Empathy in a polarised world
When I was younger I used to rejoice in argument. Now I’m tired of it, even though I’m in a line of work where (in terms of the media and politics interface) polarisation is the way you are expected to play the game.
For me, the important thing now is trying to find common ground rather than just antagonistic difference, to be looking at people’s humanity and frailty (including my own) rather than to cast others in a bad light because I – perhaps deeply – disagree with them. If this is “insufferably smug” (as Terry Sanderson of the National Secular Society appears to think), then I guess I have to plead guilty. But what kind of world are we going to end up with if we can’t do this – and laugh at ourselves, too, of course?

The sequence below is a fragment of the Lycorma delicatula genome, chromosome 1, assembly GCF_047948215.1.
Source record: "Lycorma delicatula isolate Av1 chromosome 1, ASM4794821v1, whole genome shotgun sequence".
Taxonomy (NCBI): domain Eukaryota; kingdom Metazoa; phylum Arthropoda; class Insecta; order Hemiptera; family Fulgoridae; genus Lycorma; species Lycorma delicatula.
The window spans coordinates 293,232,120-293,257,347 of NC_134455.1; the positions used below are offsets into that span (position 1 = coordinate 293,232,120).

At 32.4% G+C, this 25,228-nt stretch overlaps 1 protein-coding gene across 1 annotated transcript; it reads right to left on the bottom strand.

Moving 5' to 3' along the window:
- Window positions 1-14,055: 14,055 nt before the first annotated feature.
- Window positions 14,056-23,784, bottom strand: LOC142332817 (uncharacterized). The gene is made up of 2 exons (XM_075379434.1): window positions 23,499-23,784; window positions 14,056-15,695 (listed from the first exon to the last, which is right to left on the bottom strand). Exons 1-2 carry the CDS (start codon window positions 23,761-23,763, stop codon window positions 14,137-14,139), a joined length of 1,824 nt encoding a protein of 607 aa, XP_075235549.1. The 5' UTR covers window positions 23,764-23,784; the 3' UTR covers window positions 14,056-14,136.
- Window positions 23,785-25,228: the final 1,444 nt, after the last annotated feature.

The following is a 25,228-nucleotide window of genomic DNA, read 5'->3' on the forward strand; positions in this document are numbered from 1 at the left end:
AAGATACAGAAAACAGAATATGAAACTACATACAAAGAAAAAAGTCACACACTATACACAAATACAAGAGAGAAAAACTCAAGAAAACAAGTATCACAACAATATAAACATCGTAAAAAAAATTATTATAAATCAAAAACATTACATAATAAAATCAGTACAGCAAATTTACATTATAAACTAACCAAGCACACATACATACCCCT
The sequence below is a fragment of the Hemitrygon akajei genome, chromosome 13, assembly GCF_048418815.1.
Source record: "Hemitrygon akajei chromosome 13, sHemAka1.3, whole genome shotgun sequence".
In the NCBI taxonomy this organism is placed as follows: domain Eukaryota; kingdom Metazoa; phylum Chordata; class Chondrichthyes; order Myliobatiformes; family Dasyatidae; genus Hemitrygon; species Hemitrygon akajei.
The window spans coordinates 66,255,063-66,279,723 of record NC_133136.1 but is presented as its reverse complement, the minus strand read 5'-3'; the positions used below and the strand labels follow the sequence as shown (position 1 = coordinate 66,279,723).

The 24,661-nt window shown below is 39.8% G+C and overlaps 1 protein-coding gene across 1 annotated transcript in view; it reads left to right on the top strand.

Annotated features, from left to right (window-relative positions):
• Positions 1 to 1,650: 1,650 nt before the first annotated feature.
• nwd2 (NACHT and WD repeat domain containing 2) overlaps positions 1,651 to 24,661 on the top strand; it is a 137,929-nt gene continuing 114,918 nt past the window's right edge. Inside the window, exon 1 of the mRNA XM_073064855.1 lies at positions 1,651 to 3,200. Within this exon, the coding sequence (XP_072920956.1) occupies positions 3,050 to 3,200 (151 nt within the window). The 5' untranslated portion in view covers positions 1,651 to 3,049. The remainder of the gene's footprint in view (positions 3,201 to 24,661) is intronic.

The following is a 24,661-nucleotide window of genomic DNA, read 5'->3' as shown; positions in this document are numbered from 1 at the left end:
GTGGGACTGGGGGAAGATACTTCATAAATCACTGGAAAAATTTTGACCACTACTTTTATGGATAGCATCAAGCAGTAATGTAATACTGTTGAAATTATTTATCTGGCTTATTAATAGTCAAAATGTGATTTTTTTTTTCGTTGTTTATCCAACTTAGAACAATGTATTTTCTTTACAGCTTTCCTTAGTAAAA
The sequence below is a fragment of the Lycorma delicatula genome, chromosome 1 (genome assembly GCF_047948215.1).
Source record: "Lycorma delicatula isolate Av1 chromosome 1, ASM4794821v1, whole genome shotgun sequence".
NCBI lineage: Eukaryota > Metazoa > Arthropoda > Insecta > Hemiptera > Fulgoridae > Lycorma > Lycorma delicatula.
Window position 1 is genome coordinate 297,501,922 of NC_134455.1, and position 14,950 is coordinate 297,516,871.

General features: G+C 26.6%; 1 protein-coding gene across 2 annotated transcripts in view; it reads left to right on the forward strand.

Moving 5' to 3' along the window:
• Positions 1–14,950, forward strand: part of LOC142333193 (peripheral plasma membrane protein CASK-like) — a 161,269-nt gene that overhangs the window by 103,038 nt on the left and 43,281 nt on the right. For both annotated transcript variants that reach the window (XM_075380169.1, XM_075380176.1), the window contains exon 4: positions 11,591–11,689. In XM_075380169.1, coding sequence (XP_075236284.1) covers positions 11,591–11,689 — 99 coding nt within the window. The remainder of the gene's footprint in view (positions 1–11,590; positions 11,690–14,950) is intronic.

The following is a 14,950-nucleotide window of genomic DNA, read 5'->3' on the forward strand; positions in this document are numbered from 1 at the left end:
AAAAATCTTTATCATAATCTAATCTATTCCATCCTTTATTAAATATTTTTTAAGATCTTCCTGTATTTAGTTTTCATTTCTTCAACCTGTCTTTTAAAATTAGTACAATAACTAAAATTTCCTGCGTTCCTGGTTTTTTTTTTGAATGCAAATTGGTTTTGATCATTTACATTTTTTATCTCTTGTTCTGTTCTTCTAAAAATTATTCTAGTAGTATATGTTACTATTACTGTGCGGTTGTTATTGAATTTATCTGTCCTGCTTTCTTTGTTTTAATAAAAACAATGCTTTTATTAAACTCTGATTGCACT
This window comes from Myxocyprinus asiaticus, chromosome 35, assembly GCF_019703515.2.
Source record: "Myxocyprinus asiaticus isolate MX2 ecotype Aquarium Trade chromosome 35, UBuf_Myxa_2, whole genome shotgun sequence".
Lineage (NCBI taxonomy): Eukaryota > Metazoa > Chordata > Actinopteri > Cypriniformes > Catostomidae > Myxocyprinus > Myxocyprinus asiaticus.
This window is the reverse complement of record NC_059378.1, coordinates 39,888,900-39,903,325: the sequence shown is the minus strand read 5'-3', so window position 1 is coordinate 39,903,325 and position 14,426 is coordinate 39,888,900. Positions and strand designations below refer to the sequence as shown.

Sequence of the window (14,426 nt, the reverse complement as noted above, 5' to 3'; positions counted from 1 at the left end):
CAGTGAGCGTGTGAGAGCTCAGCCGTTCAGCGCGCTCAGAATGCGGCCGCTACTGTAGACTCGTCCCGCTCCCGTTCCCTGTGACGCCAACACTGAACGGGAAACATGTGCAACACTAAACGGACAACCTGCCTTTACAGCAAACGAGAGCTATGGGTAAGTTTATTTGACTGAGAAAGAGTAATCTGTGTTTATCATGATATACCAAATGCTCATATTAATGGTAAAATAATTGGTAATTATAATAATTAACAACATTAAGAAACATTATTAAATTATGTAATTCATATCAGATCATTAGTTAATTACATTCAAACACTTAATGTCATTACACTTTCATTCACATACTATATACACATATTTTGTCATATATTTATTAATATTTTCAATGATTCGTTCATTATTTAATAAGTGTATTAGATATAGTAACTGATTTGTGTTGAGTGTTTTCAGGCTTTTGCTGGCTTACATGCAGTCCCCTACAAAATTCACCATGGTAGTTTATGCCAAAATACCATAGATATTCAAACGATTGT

Karen Armstrong has put it very well, I think, in her book The Great Transformation (Atlantic Books, 2006), which looks at how belief systems, both religious and non-religious, have been changing over the centuries, and how we can find health rather than harm without always having to create an ‘other’ to blame and ridicule:
“[If] people’s beliefs – secular or religious – make them belligerent, intolerant and unkind about other people’s [beliefs], they are not ‘skilful’. If, however, their convictions impel them to act compassionately and to honour the stranger, then they are good, helpful and sound.”
I know I'm still far from skilful. But it is surely something worth working at.
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